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Prospect Garcia added to growing bullpen

Black not worried about task of managing 14 relievers
@oapostrophesd
September 7, 2019

SAN DIEGO – The Rockies added another pitcher on Saturday, recalling right-hander Rico Garcia from Triple-A Albuquerque. Manager Bud Black said Garcia, a starter in the Minors who made one spot start for the Rockies last month, likely will be used for length out of the bullpen should a starting

SAN DIEGO – The Rockies added another pitcher on Saturday, recalling right-hander Rico Garcia from Triple-A Albuquerque.

Manager Bud Black said Garcia, a starter in the Minors who made one spot start for the Rockies last month, likely will be used for length out of the bullpen should a starting pitcher have a short outing. That means the Rockies have 14 relievers on the active roster.

Is bullpen getting a bit unwieldy?

“The relievers, if they haven’t been in a game in a while, they’ll get up during a game and get some work in,” Black said. “Or we might do some early work before a game with certain guys. It’s not unlike Spring Training, just to make sure guys stay on the mound and are throwing.

“This is something pitching coaches have gone through before. It’s not as hard as you think.”

Black knows he can’t promise regular work to 14 relievers over the next three weeks, but he says the big league time can be productive even if there is limited game action. He know this from personal experience.

Black’s first callup came in September 1981 with the Mariners. He pitched back-to-back games in relief at Fenway Park from Sept. 5-6 and did not allow a run while recording his first three outs. Manager Rene Lachemann didn’t call on him again over the final 25 games.

“When I went to Spring Training [the following season], I felt more confident,” Black said. “I was much more calm.”

Black said he and the staff have regular conversations with all the callups, regardless of how much game action they see. That, and several weeks of exposure to the Major League environment, will help the younger players prepare for 2020.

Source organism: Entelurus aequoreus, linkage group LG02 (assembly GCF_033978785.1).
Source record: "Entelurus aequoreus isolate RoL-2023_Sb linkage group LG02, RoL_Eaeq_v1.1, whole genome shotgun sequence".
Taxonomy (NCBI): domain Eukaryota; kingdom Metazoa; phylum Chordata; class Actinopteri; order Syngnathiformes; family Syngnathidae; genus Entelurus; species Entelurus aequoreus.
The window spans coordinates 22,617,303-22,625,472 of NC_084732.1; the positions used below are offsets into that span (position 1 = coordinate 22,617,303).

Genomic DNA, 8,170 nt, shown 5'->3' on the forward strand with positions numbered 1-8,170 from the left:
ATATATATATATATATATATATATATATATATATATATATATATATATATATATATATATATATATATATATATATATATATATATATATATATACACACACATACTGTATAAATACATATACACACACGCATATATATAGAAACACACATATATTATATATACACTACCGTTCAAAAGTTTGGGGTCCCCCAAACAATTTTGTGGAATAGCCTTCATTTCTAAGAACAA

“They get to watch a big league game, to watch the speed of the game,” Black said. “They see the talent difference between a Minor League game and a big league game. In this case, you’re seeing [Manny] Machado, [Eric] Hosmer. You’re seeing big league catchers, big league arms. When we play the Dodgers, you’re seeing their players.

“You’re in a bigger ballpark. You’re seeing third decks, fourth decks. The travel, the hotels. You check off all these boxes and gain experience. Then, when you’re back the second time, not everything is new. You’re not in awe of things the second time around.”

Garcia, 25, is the Rockies’ No. 20 prospect, according to MLB Pipeline. He split 2019 between Double-A Hartford and Triple-A Albuquerque, going a combined 10-6 with a 4.24 ERA in 26 starts. He took the loss in his Major League debut on Aug. 27, when the Red Sox scored six runs in five innings against him.

Freeland throws bullpen

Left-hander Kyle Freeland threw a light bullpen session, his first effort off a mound since he was sidelined because of a left groin strain. He last pitched Aug. 20.

“He threw well,” Black said. “Not a lot of pitches thrown, but very encouraging. We feel good about where Kyle is right now.”

Black said the goal remains for Freeland to make at least one more start before the season ends.

Gold has special meaning

The Rockies, along with all Major League clubs and umpires, raised awareness for childhood cancer on Saturday by wearing gold ribbon decals and wristbands. MLB’s Childhood Cancer Awareness Day is in collaboration with Stand Up To Cancer (SU2C) and coincides with Childhood Cancer Awareness Month, which is in September. Childhood cancer is the leading cause of death by disease among children in the United States and Canada.

The Rockies’ participation is not merely symbolic. On opening weekend of Spring Training, the Rockies hosted their annual pediatric cancer trip, hosting more than 25 patients and caregivers at Salt River Fields. This year’s trip, all-expenses paid for the guests from Denver, was funded, planned and organized primarily by the Rockies’ front office, wives, fiancées and girlfriends.

Shaun O'Neill is a reporter/editor for MLB.com based in San Diego. Follow him on Twitter @oapostrophesd.